With each week bringing more arctic temperatures, the Great Lakes are nearly 90 percent frozen. But the test of just how solid the ice might be came Monday when a small plane was forced to make an emergency landing.
As of Thursday, ice cover extended across 88 percent, according to the federal government's Great Lakes Environmental Research Laboratory in Ann Arbor. The last time the lakes came this close was in 1994, when 94 percent of the surface was frozen.
While the ice might be a sticking point for cargo ships, it was a boon for a plane Monday when its single engine quit, according to MLive.
This single-engine plane landed two miles from Michigan's Mackinac Island on Lake Huron after it experienced an engine failure. (Image source: WWTV-WWUP)
The plane, carrying six passengers and one pilot, landed safely in the morning on Lake Huron between St. Ignace and Mackinac Island. Lt. Joe Shler with the Michigan State Police told MLive no one was injured and the plane was not damaged in the landing.
Shler recalled a passenger saying the ice was "softer than on the runway," MLive reported.
Watch WWTV-WWUP's report about the landing:
In addition to being helpful in an emergency situation this week, the lake ice has other benefits as well.
In this Jan. 9, 2014 photo provided by the U.S. Coast Guard a convoy of Great Lakes cargo ships line up to follow an icebreaker on the St. Marys River, which links Lakes Superior and Huron. As of Feb. 13, 88 percent of the Great Lakes surface was frozen, according to the federal government�s Great Lakes Environmental Research Laboratory in Ann Arbor. (AP/Lt. David Lieberman)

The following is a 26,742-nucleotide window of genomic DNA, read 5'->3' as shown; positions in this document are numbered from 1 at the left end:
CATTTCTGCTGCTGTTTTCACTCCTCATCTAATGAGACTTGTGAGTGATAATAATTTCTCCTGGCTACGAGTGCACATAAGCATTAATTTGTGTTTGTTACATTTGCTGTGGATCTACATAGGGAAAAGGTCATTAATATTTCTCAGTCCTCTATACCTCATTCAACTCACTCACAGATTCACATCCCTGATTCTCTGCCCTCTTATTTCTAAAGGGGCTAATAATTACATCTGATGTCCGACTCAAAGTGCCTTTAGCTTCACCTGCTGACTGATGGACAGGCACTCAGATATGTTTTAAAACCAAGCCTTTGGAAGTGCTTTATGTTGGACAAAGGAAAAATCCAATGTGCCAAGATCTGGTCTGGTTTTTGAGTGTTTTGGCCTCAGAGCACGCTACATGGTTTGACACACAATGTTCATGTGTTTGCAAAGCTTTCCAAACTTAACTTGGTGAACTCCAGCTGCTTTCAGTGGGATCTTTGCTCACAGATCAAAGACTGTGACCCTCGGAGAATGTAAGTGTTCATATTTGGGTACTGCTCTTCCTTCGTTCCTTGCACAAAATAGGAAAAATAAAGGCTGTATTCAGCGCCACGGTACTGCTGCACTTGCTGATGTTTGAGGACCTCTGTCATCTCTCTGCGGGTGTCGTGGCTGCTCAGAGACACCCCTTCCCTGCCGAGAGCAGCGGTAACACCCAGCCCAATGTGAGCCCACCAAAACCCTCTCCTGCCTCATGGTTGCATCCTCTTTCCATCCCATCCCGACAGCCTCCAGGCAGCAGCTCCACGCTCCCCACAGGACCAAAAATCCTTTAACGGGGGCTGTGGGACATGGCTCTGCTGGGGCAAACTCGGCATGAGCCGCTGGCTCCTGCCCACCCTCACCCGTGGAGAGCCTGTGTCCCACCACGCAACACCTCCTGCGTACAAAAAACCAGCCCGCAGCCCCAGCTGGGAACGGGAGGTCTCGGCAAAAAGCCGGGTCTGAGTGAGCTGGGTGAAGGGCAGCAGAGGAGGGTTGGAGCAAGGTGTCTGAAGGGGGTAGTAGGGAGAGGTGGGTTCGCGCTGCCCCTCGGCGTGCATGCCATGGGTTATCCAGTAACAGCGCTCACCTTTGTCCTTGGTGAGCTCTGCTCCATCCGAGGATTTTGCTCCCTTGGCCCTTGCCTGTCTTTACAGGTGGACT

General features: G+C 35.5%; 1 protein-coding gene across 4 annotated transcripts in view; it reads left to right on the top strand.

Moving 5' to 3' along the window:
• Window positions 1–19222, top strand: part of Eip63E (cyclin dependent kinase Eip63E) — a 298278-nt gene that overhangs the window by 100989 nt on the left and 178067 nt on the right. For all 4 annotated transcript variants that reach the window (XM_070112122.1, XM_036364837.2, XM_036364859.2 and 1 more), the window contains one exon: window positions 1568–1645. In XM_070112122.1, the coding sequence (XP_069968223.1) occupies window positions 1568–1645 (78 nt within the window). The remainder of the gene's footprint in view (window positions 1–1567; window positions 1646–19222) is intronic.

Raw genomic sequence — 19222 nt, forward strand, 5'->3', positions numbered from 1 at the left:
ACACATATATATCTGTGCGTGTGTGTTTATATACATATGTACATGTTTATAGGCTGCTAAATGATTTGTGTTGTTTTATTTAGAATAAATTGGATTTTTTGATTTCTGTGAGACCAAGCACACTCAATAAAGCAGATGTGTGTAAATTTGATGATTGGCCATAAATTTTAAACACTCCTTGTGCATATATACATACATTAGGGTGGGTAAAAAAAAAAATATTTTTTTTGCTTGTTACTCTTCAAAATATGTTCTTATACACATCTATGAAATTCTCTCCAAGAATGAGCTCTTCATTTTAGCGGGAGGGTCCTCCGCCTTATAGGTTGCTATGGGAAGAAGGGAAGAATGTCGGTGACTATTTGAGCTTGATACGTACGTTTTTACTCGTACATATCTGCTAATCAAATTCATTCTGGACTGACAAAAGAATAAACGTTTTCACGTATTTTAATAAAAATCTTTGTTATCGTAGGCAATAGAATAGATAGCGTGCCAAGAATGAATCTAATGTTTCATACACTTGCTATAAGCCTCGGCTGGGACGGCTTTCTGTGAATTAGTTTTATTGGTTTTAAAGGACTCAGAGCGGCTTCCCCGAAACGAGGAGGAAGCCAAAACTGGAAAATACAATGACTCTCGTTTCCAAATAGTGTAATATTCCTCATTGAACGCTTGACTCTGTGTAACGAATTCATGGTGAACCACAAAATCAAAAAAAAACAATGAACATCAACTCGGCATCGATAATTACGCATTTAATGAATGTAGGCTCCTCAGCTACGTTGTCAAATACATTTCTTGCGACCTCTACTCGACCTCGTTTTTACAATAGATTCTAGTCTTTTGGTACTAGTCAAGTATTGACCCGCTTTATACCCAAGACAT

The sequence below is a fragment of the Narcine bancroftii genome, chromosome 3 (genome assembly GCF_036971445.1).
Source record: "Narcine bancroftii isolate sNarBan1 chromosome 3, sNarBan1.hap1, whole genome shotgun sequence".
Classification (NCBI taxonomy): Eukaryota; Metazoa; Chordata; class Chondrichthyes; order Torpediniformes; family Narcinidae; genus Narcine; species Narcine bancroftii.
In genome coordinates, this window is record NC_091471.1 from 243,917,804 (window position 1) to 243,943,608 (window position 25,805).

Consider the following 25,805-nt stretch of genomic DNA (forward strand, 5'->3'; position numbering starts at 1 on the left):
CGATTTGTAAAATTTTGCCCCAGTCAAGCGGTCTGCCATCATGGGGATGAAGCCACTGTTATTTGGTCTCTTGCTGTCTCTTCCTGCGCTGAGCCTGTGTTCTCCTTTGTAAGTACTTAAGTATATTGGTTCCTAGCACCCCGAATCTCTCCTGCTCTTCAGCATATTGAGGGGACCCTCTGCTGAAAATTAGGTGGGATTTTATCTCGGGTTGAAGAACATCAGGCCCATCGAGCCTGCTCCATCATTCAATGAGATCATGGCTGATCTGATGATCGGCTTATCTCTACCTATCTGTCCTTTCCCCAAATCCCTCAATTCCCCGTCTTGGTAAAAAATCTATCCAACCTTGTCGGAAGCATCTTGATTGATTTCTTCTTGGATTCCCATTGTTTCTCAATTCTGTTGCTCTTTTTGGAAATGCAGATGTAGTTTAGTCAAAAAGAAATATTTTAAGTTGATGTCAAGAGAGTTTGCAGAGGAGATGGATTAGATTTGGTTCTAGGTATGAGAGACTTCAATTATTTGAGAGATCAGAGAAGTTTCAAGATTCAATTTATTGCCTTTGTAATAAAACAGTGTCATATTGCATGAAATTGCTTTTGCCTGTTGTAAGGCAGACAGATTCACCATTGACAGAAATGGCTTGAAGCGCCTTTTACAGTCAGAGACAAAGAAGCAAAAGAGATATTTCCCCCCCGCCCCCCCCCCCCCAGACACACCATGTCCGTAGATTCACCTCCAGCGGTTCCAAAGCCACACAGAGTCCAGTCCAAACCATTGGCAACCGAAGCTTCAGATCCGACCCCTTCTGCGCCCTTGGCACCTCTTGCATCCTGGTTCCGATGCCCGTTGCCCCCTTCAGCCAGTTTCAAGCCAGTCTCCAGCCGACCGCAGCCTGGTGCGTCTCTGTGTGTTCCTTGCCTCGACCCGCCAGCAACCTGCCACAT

By limiting evaporation, it may help replenish lake water levels — a process that began last year after a record-breaking slump dating to the late 1990s. Also getting relief are cities along the lakes that have been pummeled with lake-effect snow, which happens when cold air masses suck up moisture from open waters and dump it over land. Heavy ice can also protect fish eggs from predators, and it has delighted photographers, ice anglers and daredevil snowmobilers.
The Associated Press contributed to this report.